|Publication number||US7958788 B2|
|Application number||US 12/064,680|
|Publication date||Jun 14, 2011|
|Filing date||Aug 25, 2006|
|Priority date||Aug 25, 2005|
|Also published as||CA2619996A1, CA2619996C, CN101287977A, EP1929263A1, US20090133509, WO2007023291A1|
|Publication number||064680, 12064680, PCT/2006/3174, PCT/GB/2006/003174, PCT/GB/2006/03174, PCT/GB/6/003174, PCT/GB/6/03174, PCT/GB2006/003174, PCT/GB2006/03174, PCT/GB2006003174, PCT/GB200603174, PCT/GB6/003174, PCT/GB6/03174, PCT/GB6003174, PCT/GB603174, US 7958788 B2, US 7958788B2, US-B2-7958788, US7958788 B2, US7958788B2|
|Inventors||Michael William Ford|
|Original Assignee||Illinois Tool Works Inc.|
|Export Citation||BiBTeX, EndNote, RefMan|
|Patent Citations (5), Non-Patent Citations (2), Referenced by (2), Classifications (13), Legal Events (4)|
|External Links: USPTO, USPTO Assignment, Espacenet|
This invention relates to improvements in or relating to vibrating beam sensors.
Vibrating beam sensors are usually used to measure force. To do this, the beam is excited to vibrate at the mechanical resonant frequency of the beam. If there is change in tension in the beam due to the application of a force, the resonant frequency of the beam will change and this change can be measured and used to determine the size of the force applied. The mode of vibration usually used is the mode where a centre beam of the sensor vibrates in anti-phase to two outer beams perpendicular to the plane of the figure.
The excitation and detection of the beam has hitherto been carried out in many different ways such as, for example by electrostatic, optical, electromagnetic or piezoelectric arrangements. Very accurate sensors have been developed which use a beam made from a quartz material which is driven and detected by the inherent piezoelectric properties of the quartz material itself. Problems have arisen with the use of such arrangements because of the brittle nature of the quartz material which can lead to a mechanical failure of the beam and hence the sensor. As an alternative to such arrangements, a metallic beam has been utilised which has piezoelectric material bonded to its surface to excite and detect vibrations of the beam. However, it has not proven possible for sensors made in this way to operate sufficiently accurately enough for inclusion in devices in which a high degree of accuracy in measurement is required, for example in precision weighing machines.
Other problems also arise with existing arrangements due to one or more of the following:
These arrangements therefore are prone to error at a level too great to be used in a precision weighing sensor.
It is the object of the present invention to overcome, or at least minimise, the above mentioned problems associated with known arrangements.
Thus, and in accordance with the present invention, therefore there is provided a force sensor comprising a beam, an excitation means operable to excite the beam to cause a vibration in the beam at its resonant frequency, a measurement means to measure the frequency of vibration of the beam, when a force is applied to the beam, the difference between the resonant frequency and the resonant frequency of the vibration measured when a force is applied to the sensor being indicative of the force applied, wherein said excitation means and said measurement means are attached to said beam towards one end thereof and are substantially adjacent each other.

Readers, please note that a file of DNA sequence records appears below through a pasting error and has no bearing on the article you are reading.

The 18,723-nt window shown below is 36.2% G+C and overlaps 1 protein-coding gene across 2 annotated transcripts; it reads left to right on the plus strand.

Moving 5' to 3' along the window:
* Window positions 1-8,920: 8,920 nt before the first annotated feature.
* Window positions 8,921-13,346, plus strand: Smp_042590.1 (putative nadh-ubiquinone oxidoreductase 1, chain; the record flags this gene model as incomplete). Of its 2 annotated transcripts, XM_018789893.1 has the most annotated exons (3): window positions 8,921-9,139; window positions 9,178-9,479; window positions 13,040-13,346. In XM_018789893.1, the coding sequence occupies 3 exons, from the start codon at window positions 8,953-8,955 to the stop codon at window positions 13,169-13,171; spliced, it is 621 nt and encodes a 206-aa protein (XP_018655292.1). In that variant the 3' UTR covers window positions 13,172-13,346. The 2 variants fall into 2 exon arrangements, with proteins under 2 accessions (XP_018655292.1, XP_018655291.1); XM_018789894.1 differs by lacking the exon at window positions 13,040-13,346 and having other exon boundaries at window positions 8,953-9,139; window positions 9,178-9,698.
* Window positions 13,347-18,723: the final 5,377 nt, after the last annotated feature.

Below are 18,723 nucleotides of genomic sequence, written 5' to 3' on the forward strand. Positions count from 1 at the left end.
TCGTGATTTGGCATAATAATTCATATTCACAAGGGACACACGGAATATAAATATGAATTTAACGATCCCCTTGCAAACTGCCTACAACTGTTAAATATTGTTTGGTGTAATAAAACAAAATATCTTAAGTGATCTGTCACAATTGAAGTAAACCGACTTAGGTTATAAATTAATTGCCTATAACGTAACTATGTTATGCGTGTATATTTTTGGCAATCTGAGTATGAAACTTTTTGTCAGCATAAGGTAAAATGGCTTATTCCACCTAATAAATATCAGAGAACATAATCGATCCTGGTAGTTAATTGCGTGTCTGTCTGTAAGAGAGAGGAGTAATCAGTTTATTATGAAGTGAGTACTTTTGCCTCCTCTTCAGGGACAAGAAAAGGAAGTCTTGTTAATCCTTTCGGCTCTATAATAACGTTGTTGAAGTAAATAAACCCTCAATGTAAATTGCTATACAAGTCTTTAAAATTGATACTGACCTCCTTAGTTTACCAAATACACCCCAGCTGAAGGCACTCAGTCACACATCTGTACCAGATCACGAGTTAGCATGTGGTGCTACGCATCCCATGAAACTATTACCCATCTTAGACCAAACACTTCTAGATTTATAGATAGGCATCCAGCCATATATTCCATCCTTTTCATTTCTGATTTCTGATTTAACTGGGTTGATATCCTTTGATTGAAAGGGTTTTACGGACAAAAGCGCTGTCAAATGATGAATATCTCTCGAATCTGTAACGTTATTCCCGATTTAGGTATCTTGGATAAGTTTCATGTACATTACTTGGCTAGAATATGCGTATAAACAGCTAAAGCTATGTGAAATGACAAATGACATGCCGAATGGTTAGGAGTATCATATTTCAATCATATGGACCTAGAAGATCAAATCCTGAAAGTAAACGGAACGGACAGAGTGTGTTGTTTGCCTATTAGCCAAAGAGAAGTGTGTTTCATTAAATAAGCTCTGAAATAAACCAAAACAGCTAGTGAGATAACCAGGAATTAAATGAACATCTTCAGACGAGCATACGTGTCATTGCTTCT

With this arrangement it can be possible to avoid or at least minimise the problems associated with existing arrangements.
Preferably said excitation means and said measurement means comprise piezoelectric devices having appropriate properties. In a particularly preferred embodiment, the excitation means and the measurement means are bonded to the beam in a known manner. Alternatively one or both of the excitation means and/or the measurement means are attached to said beam by being printed thereon.
In some preferred embodiments, a single excitation means is provided and a pair of measurement means are provided. The pair of measurement means may be positioned such that they measure vibration signals substantially in anti-phase with each other. This can be achieved by providing one of the measurement means adjacent to a centre beam of the vibrating beam and the other measurement means adjacent to one of the outer beams wherein the vibrating beam is of the type comprising a centre beam and two outer beams.
In order that the invention is more clearly understood, it is described further below, by way of example only, and with reference to the accompanying drawings in which
Referring first to
Alternatively, a single piezoelectric device 12 can be utilised which carries two electrodes, or a single piezoelectric device 12 can be utilised which is capable of being switched between the driving frequency and a setting where the beams resonant frequency is detected.
In use, a first piezoelectric device 12 is excited by the external apparatus and causes the beam to vibrate at its resonant frequency. A second piezoelectric device 12 disposed substantially adjacent to the first piezoelectric device 12 detects the frequency of vibration of the beam 11.